Bottle of pour out blue and pills of drugs on white background

Pink and Blue I Love You

Bottle of pour out blue and pills of drugs on white backgroundGilda stood at the bottom of the stairs with fists planted on hips and forced a furious furrow onto her smooth brow. “For goodness sake, Beatrice, haven’t you changed yet? We have to get going soon!”

“I know, I know. Sorry, I was just finishing my book.”

“It’s Friday night. Read tomorrow. Read during the week. Just don’t read on Friday night. Bookworm!”

Beatrice shook her head. “What’s a bookworm?”

“It’s someone who’s always reading.”

“But a worm? I mean, what’s that about? How can a worm live in an e-reader?”

They stared at each other, from the landing to the bottom of the stairs. “Ohhhh! You’re jiving me again, aren’t you?” Gilda knew full well that Beatrice didn’t completely share her excitement for the party scene.  Beatrice was a shy (but not with Gilda), quiet thing that could live a full existence in her room with her e-books and her imagination. She was also, in Gilda’s humble opinion, the most drop-dead gorgeous creature in the entire universe. Still, even the pinnacle of beauty can try a girl’s patience every once in a while. In fact, it was pretty much <em>de rigueur</em>. “So, have you even decided on the color yet?”

Sally Picked Sea Shells by the Sea Shore

One day Sally went down to the seashore to pick seashells. She had always loved the shore. Maybe because it was a transitional place- an in-between place caught between two distinct worlds. Unable to decide where it belonged or what it even was. Much like Sally herself.

And she loved the tides endless flow. Its dynamic way of ceaseless ebbing and flowing, becoming and unbecoming as the waves build themselves up- in vain- only to be destroyed by their own very ambitions. Crushed by the weight of their own desire to reach the shoreline and stretch along the sand as if only to kiss the tips of Sally’s toes.

“What a struggle” Sally thought as she watched the wave’s endless birth, death, and rebirth. They all traveled a thousand miles or more just to be washed up on this sand.

The Wood

I never wanted to live in the enchanted forest.

I’d inherited the shoe from great aunt Gertrude a few years before if for no other reason than that I was her last surviving relative- tales of profuse breeding habits notwithstanding.

sw_NotThisWay_cvx01277I’d been up there a couple times as a kid, whole summers with Mom (never Dad- he never went near the wood) and although I remember there being many children on the property, Bertie had established her day care facility on the grounds precisely BECAUSE she’d never had children of her own. Never met the right man or something, I don’t remember the details. We were never close. So anyway, when I got the call from her attorney, Anthony “Squealy” Porkman (of Porkman Porkman and Porkman Property Law) about the shoe, it was also the first I’d heard that old Gertie was even dead.

I was surprised by the bequeathal, honestly. my mother’s aunt had always been something of a bitch to mom and me, something about her marrying a damn ‘outwooder’, and myself being the product of that apparently unholy union. Frankly my few childhood visits to the shoe, and to the other ‘charming’ locations inhabited by the few other relatives alive at that time, were more disturbing than fun. I wished I could have been swimming in a clean, chlorinated pool, or hanging out with friends at an air conditioned mall. Instead, I had a stagnant green pond I wouldn’t set foot in, and the constant stink of well-used footwear. Twice I was led off into the woods by wolves dressed as ‘grandma’ (i don’t know how they do it), and once I’d almost got stomped by an angry giant when ‘cousin’ Jack raided his garden for magic beans, and then fingered me for the crime instead of himself. The big guys aren’t particularly bright, I gather. Granted, there was some cool stuff in the forest. Castles- more of them than you’d think-caves, a couple of houses that if they WEREN’T haunted, should have been.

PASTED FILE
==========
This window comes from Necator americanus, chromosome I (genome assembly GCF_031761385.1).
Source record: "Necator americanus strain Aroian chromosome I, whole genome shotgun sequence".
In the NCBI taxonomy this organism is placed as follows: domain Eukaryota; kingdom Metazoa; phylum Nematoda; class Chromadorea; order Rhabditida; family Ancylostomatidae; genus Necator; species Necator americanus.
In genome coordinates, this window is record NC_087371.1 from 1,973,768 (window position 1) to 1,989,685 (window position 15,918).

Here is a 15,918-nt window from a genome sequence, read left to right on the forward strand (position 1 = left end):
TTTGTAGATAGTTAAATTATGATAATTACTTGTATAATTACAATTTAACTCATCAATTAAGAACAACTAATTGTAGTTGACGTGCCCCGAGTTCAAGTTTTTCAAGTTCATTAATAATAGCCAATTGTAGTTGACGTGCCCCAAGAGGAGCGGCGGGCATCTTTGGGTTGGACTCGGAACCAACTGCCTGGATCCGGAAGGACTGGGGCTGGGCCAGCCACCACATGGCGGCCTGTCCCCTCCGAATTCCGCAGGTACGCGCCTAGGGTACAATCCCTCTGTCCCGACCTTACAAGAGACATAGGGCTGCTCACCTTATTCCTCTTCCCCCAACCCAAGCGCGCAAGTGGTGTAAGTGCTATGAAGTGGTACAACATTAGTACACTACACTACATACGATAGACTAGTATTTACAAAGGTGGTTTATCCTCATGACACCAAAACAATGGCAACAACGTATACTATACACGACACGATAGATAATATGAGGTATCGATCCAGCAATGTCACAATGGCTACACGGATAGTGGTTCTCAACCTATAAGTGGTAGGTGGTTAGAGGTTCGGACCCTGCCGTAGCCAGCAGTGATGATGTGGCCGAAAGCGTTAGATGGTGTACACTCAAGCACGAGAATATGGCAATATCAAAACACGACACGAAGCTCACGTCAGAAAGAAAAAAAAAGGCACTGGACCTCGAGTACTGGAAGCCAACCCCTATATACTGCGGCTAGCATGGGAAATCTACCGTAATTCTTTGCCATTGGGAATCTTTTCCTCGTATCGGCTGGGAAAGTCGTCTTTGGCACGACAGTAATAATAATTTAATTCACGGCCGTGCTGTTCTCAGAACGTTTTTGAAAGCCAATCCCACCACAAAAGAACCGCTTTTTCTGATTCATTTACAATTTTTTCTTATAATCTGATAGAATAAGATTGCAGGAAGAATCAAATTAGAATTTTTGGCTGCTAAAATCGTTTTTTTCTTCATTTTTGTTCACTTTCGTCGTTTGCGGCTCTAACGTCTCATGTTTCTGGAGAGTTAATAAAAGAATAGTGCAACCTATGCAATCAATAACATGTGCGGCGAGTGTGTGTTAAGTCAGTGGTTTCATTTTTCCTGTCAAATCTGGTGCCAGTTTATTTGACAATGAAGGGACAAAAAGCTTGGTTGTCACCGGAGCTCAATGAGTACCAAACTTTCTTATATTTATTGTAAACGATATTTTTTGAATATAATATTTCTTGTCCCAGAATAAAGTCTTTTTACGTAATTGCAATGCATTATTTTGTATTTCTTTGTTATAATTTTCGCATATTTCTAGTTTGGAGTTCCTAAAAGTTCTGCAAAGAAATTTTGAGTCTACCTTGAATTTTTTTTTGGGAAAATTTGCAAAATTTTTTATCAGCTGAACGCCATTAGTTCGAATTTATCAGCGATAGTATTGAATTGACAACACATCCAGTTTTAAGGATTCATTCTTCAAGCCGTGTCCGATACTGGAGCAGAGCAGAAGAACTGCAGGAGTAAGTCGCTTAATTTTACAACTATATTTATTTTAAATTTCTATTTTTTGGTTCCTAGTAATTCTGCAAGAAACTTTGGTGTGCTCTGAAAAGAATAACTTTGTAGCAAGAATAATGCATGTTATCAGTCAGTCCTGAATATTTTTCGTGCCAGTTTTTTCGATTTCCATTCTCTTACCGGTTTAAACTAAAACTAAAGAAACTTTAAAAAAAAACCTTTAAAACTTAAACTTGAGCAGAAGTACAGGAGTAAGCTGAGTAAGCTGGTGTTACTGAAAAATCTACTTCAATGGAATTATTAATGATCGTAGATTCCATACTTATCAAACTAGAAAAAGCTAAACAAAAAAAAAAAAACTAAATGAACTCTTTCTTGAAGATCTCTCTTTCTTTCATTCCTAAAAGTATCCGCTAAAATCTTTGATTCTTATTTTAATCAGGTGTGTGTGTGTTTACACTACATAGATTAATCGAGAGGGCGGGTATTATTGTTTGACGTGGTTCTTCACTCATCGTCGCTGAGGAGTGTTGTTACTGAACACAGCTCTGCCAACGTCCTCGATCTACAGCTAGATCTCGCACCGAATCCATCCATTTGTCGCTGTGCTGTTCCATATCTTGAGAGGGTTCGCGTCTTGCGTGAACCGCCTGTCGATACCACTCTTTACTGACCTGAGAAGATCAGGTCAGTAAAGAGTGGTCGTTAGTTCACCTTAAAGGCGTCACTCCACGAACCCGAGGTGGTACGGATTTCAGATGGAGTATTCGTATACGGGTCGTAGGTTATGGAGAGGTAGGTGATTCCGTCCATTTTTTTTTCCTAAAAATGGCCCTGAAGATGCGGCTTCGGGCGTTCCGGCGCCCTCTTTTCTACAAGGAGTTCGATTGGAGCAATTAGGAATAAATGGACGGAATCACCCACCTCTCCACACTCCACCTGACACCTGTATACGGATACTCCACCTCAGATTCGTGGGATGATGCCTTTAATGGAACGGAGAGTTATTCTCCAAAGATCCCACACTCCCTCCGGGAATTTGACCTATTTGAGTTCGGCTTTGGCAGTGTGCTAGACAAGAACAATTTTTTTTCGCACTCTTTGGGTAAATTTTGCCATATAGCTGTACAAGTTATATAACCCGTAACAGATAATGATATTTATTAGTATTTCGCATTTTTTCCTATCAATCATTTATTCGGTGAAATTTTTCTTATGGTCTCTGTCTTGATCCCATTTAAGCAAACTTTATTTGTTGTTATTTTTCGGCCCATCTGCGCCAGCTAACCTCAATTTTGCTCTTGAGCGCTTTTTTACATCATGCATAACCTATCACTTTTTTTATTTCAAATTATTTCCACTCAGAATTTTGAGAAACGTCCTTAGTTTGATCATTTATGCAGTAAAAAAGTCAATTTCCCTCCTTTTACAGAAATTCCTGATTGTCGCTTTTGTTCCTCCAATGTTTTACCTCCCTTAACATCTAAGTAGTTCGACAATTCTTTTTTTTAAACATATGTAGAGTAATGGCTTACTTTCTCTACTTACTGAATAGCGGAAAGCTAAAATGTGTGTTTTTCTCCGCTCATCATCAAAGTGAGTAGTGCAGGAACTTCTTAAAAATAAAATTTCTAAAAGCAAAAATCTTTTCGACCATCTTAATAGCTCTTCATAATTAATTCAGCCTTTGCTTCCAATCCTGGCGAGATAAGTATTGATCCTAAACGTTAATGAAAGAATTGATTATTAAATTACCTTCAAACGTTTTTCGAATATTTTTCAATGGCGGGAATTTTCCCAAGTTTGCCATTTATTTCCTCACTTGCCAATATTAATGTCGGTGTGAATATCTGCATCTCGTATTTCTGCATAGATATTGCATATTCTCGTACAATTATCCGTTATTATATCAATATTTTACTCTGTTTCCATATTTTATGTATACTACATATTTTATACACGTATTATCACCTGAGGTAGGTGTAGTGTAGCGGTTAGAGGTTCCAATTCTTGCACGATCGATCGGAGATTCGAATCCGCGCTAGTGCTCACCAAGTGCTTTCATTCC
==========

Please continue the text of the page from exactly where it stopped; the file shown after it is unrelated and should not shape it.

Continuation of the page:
Attack of the 50-foot Story….

Every month, I try to write at least one short story. Not only is it a way to get more of my stories out there for those of you who are brave enough to read them, but it also allows me to hone my skill in the art of short story writing.

And let me tell you, writing a short story, say under 5,000 words is vastly different than writing longer fiction. In my opinion, it is also much, much harder.

In a novel, you have time. You develop your characters, your plot line, and your atmosphere to slowly draw the readers into the world that you create. They can be enticed with the sights and experiences that you want to show them. A longer piece of fiction allows you to build the reality that you want the readers to see.

While novels and longer fiction allow you to create a new reality over time, a short story, at least a good short story forces you to take all that information that you have in a novel and condense it, prioritize it, and filter it to give the reader a snap shot of the world of your characters. In an instant, a writer of short stories needs to show the reader exactly what he should see to understand what is going on, and to infer, at his leisure any back story that might exist. There isn’t the luxury of drawn out narratives or waxing poetic. No, a short story only offers you the chance to record the vibrant and visceral present, with a few momentary glances into the past if you’re lucky.

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